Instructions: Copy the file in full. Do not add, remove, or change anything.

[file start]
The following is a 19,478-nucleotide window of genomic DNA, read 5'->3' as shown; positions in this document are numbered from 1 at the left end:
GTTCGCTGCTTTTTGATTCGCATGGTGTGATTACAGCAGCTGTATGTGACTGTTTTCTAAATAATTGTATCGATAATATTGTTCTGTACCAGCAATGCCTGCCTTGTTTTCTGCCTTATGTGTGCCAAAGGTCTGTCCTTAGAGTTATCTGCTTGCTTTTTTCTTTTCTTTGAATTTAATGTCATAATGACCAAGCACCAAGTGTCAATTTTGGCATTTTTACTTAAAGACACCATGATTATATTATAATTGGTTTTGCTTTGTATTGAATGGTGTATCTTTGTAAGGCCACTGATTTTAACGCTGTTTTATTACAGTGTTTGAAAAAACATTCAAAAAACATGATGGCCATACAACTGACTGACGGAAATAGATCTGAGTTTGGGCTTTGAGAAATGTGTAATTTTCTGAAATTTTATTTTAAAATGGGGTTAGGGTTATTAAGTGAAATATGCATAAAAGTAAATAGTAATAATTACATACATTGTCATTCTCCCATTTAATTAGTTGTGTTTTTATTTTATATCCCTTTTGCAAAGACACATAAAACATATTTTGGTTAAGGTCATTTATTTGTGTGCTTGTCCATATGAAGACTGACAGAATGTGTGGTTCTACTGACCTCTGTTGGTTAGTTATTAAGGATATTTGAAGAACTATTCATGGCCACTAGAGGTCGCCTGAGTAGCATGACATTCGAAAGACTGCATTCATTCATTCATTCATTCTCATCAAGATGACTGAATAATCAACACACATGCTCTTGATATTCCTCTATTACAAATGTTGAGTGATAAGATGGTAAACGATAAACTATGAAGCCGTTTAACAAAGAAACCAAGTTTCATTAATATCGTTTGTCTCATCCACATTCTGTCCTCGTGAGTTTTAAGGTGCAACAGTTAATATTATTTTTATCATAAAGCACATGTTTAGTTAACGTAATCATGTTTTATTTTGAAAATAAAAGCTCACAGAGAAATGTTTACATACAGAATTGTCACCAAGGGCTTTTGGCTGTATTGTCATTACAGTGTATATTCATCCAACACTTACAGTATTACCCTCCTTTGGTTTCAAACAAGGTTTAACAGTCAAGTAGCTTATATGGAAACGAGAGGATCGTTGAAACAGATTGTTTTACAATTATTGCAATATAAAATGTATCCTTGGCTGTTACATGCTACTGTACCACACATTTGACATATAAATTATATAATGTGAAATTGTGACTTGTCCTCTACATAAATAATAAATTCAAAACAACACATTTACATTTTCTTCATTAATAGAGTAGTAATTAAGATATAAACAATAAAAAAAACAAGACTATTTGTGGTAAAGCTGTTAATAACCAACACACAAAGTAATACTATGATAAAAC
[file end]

The following is a 19,478-nucleotide window of genomic DNA, read 5'->3' as shown; positions in this document are numbered from 1 at the left end:
GTTCGCTGCTTTTTGATTCGCATGGTGTGATTACAGCAGCTGTATGTGACTGTTTTCTAAATAATTGTATCGATAATATTGTTCTGTACCAGCAATGCCTGCCTTGTTTTCTGCCTTATGTGTGCCAAAGGTCTGTCCTTAGAGTTATCTGCTTGCTTTTTTCTTTTCTTTGAATTTAATGTCATAATGACCAAGCACCAAGTGTCAATTTTGGCATTTTTACTTAAAGACACCATGATTATATTATAATTGGTTTTGCTTTGTATTGAATGGTGTATCTTTGTAAGGCCACTGATTTTAACGCTGTTTTATTACAGTGTTTGAAAAAACATTCAAAAAACATGATGGCCATACAACTGACTGACGGAAATAGATCTGAGTTTGGGCTTTGAGAAATGTGTAATTTTCTGAAATTTTATTTTAAAATGGGGTTAGGGTTATTAAGTGAAATATGCATAAAAGTAAATAGTAATAATTACATACATTGTCATTCTCCCATTTAATTAGTTGTGTTTTTATTTTATATCCCTTTTGCAAAGACACATAAAACATATTTTGGTTAAGGTCATTTATTTGTGTGCTTGTCCATATGAAGACTGACAGAATGTGTGGTTCTACTGACCTCTGTTGGTTAGTTATTAAGGATATTTGAAGAACTATTCATGGCCACTAGAGGTCGCCTGAGTAGCATGACATTCGAAAGACTGCATTCATTCATTCATTCATTCTCATCAAGATGACTGAATAATCAACACACATGCTCTTGATATTCCTCTATTACAAATGTTGAGTGATAAGATGGTAAACGATAAACTATGAAGCCGTTTAACAAAGAAACCAAGTTTCATTAATATCGTTTGTCTCATCCACATTCTGTCCTCGTGAGTTTTAAGGTGCAACAGTTAATATTATTTTTATCATAAAGCACATGTTTAGTTAACGTAATCATGTTTTATTTTGAAAATAAAAGCTCACAGAGAAATGTTTACATACAGAATTGTCACCAAGGGCTTTTGGCTGTATTGTCATTACAGTGTATATTCATCCAACACTTACAGTATTACCCTCCTTTGGTTTCAAACAAGGTTTAACAGTCAAGTAGCTTATATGGAAACGAGAGGATCGTTGAAACAGATTGTTTTACAATTATTGCAATATAAAATGTATCCTTGGCTGTTACATGCTACTGTACCACACATTTGACATATAAATTATATAATGTGAAATTGTGACTTGTCCTCTACATAAATAATAAATTCAAAACAACACATTTACATTTTCTTCATTAATAGAGTAGTAATTAAGATATAAACAATAAAAAAAACAAGACTATTTGTGGTAAAGCTGTTAATAACCAACACACAAAGTAATACTATGATAAAAC